John P. Cunha, DO, FACOEP
John P. Cunha, DO, FACOEP
John P. Cunha, DO, is a U.S. board-certified Emergency Medicine Physician. Dr. Cunha's educational background includes a BS in Biology from Rutgers, the State University of New Jersey, and a DO from the Kansas City University of Medicine and Biosciences in Kansas City, MO. He completed residency training in Emergency Medicine at Newark Beth Israel Medical Center in Newark, New Jersey.
William C. Shiel Jr., MD, FACP, FACR
William C. Shiel Jr., MD, FACP, FACR
Dr. Shiel received a Bachelor of Science degree with honors from the University of Notre Dame. There he was involved in research in radiation biology and received the Huisking Scholarship. After graduating from St. Louis University School of Medicine, he completed his Internal Medicine residency and Rheumatology fellowship at the University of California, Irvine. He is board-certified in Internal Medicine and Rheumatology.
In this Article
How is narcolepsy treated?
The treatment of narcolepsy includes drug and behavioral therapies. Treatment options are individualized depending on the severity of the symptoms, life conditions (for example, type of work or responsibilities) of the patients, and the specific goals (for example, relief of certain symptoms) of therapy. Management of symptoms takes weeks to months to achieve and requires continued communication among the physician, patient, family members, and others. Good treatment management typically produces significant improvement of the symptoms rather than a resolution of all symptoms.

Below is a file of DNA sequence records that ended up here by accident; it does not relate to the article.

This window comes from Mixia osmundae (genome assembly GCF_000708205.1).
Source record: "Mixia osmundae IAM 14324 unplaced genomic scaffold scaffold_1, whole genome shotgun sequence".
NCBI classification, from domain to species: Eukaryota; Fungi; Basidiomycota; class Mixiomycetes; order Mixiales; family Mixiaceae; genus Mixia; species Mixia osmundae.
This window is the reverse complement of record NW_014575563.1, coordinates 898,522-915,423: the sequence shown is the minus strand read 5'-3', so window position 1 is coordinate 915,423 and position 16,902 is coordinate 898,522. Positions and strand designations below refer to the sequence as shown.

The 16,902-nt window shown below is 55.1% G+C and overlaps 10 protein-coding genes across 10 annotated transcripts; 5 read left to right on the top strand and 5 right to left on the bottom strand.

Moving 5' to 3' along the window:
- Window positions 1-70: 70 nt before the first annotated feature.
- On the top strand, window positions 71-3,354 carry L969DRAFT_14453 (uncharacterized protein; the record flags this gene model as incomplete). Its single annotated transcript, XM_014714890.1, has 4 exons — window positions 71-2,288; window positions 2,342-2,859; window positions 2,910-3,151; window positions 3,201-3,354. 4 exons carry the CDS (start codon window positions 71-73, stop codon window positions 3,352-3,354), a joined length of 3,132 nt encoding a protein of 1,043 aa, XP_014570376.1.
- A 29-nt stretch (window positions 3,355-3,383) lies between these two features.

The types, number, and severity of the symptoms determine which drugs are used to treat the narcolepsy.
Alerting medications are used for the treatment of excessive daytime sleepiness.
Amphetamines [for example, dextroamphetamine (Dexedrine), methamphetamine hydrochloride (Desoxyn), dextroamphetamine (Dextrostat), amphetamine and dextroamphetamine (Adderall)] and methylphenidate (Ritalin) are generalized central nervous system stimulants. These medications are used in narcolepsy to decrease sleepiness and improve alertness. However, they can also produce undesirable side effects including elevation of blood pressure, nervousness, irritability, and rarely, paranoid reactions. Alerting medications can also lead to drug dependency due to the feeling of euphoria they can cause. However, drug dependency has rarely been described in individuals with narcolepsy.
Pemoline (Cylert) is used as an alerting medication but it is less effective than traditional stimulants. This drug has the potential risk of toxic side effects on the liver and liver blood tests need to be monitored frequently.
Modafinil (Provigil), approved by the Food and Drug Administration (FDA) in 1999, has alerting effects similar to those of the traditional stimulant. Modafinil is not a general CNS stimulant like amphetamines, but the precise way it works is unknown. This drug has a much lower risk for high blood pressure and mental side effects because it acts in a different way than classic stimulants. It does not have significant effects on the sympathetic nervous system and does not cause mood changes, euphoria, or dependence. Furthermore, modafinil does not become ineffective with prolonged use. Headache and nausea are the most commonly reported side effects, and they are usually mild and temporary. These side effects can be reduced by a slow increase from a low initial dose up to the desired dose. This medication does not affect cataplexy and other REM sleep symptoms.
Modafinil is usually used in a single daily dose. Switching patients from amphetamines to modafinil may cause the reappearance of cataplexy in patients previously well controlled. Increasing the dose or adding an anti-cataplectic medication usually solves this problem.